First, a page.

The age of social commerce is being powered by Southeast Asia

The age of social commerce is being powered by Southeast Asia. (Photo by Roslan RAHMAN / AFP)

The age of social commerce will be powered by Southeast Asia

  • iKala’s CEO & Co-Founder, Sega Cheng reckons trends like social commerce and live-selling will continue to intensify in SEA.

We are living through times where the opportunity for social media as a sales channel cannot be ignored. It is the sheer amount of time spent by people, especially younger generations, on social media apps that are making social commerce the new indisputable market trend.

Being one of the youngest and largest communities in the world, Southeast Asia has been and is expected to continue being the biggest market for social commerce. Especially given how a large chunk of its population is entering its prime of technology adoption. 

In fact, according to the latest report by Google, Temasek Holdings, and Bain & Company, more than 75% of the population in six major Southeast Asian countries have access to the internet. To top it off, this year alone, as many as 40 million people across Singapore, Malaysia, Indonesia, the Philippines, Vietnam, and Thailand came online for the first time. 

That has led to the total number of internet users in those six countries rising to over 440 million people, of which 80% made an online purchase at least once, the report said. In short, it is clear that social commerce offers significant long-term potential for businesses willing to leverage it.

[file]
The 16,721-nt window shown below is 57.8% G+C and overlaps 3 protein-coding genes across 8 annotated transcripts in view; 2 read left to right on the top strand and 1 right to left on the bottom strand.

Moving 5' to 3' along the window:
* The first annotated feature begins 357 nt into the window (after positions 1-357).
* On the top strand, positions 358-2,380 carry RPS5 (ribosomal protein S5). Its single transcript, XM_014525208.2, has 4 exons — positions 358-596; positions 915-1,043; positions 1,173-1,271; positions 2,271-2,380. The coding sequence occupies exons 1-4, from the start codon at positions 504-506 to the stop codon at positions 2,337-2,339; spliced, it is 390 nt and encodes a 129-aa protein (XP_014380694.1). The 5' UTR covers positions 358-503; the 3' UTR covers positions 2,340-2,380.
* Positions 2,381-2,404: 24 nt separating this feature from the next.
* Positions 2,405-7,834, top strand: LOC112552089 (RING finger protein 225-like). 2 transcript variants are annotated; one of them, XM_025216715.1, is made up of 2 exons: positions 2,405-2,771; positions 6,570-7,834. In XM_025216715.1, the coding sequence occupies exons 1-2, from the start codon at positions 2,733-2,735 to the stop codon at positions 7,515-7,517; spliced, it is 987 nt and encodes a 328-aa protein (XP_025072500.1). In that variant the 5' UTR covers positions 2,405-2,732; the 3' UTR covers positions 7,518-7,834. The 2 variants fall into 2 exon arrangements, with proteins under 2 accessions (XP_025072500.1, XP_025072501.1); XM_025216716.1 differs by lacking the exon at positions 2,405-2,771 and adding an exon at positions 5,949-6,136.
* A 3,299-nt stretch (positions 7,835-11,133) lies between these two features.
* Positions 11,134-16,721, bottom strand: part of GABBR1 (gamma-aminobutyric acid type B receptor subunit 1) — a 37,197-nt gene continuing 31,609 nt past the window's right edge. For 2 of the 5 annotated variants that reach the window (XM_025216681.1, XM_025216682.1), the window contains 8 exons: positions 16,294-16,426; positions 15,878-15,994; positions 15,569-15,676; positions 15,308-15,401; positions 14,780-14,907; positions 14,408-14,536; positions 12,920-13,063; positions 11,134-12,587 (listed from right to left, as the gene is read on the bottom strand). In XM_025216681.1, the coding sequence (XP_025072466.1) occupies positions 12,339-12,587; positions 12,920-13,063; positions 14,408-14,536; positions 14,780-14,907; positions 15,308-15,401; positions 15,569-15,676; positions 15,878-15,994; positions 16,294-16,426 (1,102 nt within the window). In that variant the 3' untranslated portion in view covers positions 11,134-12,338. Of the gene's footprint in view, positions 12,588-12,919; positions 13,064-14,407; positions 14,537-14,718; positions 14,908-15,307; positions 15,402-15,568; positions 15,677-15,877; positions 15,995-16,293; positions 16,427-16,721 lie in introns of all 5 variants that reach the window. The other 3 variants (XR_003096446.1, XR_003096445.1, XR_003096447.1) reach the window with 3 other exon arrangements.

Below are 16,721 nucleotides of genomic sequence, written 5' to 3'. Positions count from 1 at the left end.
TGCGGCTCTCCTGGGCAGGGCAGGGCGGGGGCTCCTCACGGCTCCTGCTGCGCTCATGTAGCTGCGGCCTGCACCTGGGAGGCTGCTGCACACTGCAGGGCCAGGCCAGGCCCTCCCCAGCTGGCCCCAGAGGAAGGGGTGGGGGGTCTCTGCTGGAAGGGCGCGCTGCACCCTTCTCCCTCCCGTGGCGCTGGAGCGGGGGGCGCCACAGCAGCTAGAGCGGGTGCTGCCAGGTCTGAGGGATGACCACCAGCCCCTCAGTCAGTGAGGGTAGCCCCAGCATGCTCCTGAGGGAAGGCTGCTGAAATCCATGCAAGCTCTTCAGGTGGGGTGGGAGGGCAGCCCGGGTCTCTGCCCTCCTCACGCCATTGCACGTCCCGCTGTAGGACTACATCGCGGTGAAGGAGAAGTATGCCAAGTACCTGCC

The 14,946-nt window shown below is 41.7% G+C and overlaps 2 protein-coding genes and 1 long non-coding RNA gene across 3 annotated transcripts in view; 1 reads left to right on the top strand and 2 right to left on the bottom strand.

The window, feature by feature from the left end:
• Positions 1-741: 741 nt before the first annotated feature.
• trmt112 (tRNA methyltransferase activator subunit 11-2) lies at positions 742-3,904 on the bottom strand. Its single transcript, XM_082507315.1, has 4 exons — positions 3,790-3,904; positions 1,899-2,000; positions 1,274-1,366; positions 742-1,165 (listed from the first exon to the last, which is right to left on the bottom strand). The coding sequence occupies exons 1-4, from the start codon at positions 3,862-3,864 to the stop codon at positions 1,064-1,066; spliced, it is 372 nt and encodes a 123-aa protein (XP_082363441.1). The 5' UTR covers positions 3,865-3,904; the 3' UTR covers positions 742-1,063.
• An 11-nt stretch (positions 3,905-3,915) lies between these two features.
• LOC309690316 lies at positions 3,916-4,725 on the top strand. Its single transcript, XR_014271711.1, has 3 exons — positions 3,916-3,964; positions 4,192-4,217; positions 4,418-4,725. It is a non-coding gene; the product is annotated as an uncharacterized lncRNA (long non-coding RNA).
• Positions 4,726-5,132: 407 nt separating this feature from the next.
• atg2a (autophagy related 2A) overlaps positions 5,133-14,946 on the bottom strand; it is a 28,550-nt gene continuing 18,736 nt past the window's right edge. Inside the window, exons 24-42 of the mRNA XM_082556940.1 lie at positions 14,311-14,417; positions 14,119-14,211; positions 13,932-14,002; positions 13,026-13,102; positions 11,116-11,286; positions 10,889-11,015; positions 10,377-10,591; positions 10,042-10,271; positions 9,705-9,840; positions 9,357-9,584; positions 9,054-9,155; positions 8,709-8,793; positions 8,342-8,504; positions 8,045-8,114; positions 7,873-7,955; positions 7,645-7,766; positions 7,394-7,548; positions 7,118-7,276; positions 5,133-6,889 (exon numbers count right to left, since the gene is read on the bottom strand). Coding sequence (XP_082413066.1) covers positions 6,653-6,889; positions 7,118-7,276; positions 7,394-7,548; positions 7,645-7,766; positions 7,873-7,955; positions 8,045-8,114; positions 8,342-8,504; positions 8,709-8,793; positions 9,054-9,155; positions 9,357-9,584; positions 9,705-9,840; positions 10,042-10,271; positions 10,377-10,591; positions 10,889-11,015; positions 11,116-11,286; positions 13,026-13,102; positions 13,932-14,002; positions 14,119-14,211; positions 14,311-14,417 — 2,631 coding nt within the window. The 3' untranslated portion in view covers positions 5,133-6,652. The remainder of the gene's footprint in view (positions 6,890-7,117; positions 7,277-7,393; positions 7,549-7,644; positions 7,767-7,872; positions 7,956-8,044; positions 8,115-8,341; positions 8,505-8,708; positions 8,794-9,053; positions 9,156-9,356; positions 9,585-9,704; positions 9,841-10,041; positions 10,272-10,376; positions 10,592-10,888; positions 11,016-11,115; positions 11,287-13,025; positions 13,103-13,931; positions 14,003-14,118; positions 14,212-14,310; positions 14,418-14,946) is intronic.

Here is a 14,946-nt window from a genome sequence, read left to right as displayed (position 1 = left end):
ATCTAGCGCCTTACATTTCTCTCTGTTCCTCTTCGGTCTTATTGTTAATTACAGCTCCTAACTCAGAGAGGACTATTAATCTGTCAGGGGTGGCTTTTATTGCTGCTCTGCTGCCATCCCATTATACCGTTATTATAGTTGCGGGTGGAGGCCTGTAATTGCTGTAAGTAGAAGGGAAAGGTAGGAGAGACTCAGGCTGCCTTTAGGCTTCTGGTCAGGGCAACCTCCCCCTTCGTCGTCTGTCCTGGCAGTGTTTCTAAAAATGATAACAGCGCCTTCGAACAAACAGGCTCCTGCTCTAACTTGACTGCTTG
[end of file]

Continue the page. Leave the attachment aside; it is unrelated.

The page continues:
Tech Wire Asia had the opportunity recently to speak with iKala’s CEO & Co-Founder, Sega Cheng to discuss the potential for social commerce within the Southeast Asian region. For context, iKala recently published a report titled ‘Riding the Pandemic Wave & Beyond’ which surveyed 1600 social shoppers and more than 23,600 social sellers across Thailand, Malaysia, the Philippines, and Singapore to identify emerging trends in the region’s social commerce space.

What does the rise of social commerce mean for SEA’s retail industry?

Southeast Asia is home to some of the most avid social media users in the world, and in recent years, many of them have started leveraging social platforms not just to connect and explore, but also to shop. According to our new research report, social commerce (78%) has overtaken traditional brick-and-mortar (35%) to become the second most preferred shopping channel in the region, second only to e-commerce platforms (91%).

As usage continues to increase, social media platforms — from Facebook to TikTok — are rapidly adding new shopping features and capabilities to support the surge in demand. This is creating new channels and opportunities for retailers to easily reach shoppers and provide them with unique, engaging experiences.

But these opportunities are not without their challenges. Higher shopper expectations mean retailers need to work harder than ever to win consumers’ attention and share of wallet. Fortunately, technology is evolving at an equal pace — and leveraging the right tools will enable them to unlock growth.